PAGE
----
Schools close in Colorado after credible threats are made.

Bomb threat shuts down the University of St. Thomas St. Paul campus.

Garfield School goes into soft lockdown as police investigate shooting complaint.

Those three headlines appeared in the news just last week. All in the same week.

Schools in the Denver area closed Wednesday, April 17, after an 18-year-old woman traveled to Colorado from Miami and made threats against schools, according to news reports. She allegedly bought a pump-action shotgun in Colorado and reportedly had expressed an infatuation with Columbine and the teenage gunmen who carried out that school shooting 20 years ago.

Also Wednesday, April 17, the University of St. Thomas in St. Paul canceled classes as authorities investigated a bomb threat that was phoned in to the school. Two buildings were evacuated, but nothing suspicious was ever found.

Closer to home, the shooting complaint at Garfield Elementary School in Brainerd prompted that school to have a soft lockdown, meaning all classroom and exterior doors were locked. Luckily, the noise that sounded like a shotgun shot was determined to be an illegal firework set off at a residence. There was no threat to the school.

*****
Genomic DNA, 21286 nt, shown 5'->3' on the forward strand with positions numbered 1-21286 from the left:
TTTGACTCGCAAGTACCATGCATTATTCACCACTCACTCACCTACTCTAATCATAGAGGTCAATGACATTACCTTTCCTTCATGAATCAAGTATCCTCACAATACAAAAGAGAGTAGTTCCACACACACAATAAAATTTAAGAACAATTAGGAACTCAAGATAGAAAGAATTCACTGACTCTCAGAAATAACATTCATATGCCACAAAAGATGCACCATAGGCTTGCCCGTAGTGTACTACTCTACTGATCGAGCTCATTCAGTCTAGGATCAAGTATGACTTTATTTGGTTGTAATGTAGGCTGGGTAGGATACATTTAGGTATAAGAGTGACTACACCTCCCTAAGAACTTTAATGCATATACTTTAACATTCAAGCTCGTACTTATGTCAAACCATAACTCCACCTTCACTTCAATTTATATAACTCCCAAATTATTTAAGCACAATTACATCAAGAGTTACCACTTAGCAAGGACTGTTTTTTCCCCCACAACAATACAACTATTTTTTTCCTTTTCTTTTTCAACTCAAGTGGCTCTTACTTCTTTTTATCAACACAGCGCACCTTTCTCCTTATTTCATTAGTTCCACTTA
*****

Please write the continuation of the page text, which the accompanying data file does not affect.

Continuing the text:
We never had lockdowns in school when I was young. We had fire drills, of course, and I grew up in Minnesota so we also had tornado drills. I remember a day in second grade when we had to stay in school for an hour or two longer than usual because of a nearby tornado. We didn't sit against our lockers in the hallway; we stayed in our classrooms. But I remember fearing the tornado would hit my house. I believe it struck a trailer park that wasn't far from my neighborhood.

I don't think any of us thought we'd see the day when schools would have routine lockdowns to prepare for dangerous intruders. What a world we live in today.

I called my sister the day Denver area schools closed to see if my nieces stayed home. I got my answer when my youngest niece answered my call. A day earlier, my oldest niece had left school early for a sporting event when that threat was made. My sister said they had to clear the field without retrieving their bags so my niece didn't have her cell phone. My sister couldn't reach her, and I can only imagine how distressing that was.

School resumed for them Thursday, April 18, after the woman who allegedly made the threats in Colorado was found dead.

As frightening as news of school lockdowns can be - especially when your children or people you know are involved - thank goodness schools exercise these precautions. I believe everyone wants our children and school staff to be safe. As the saying goes, it's better to be safe than sorry.

It's a sad but true fact of our world today.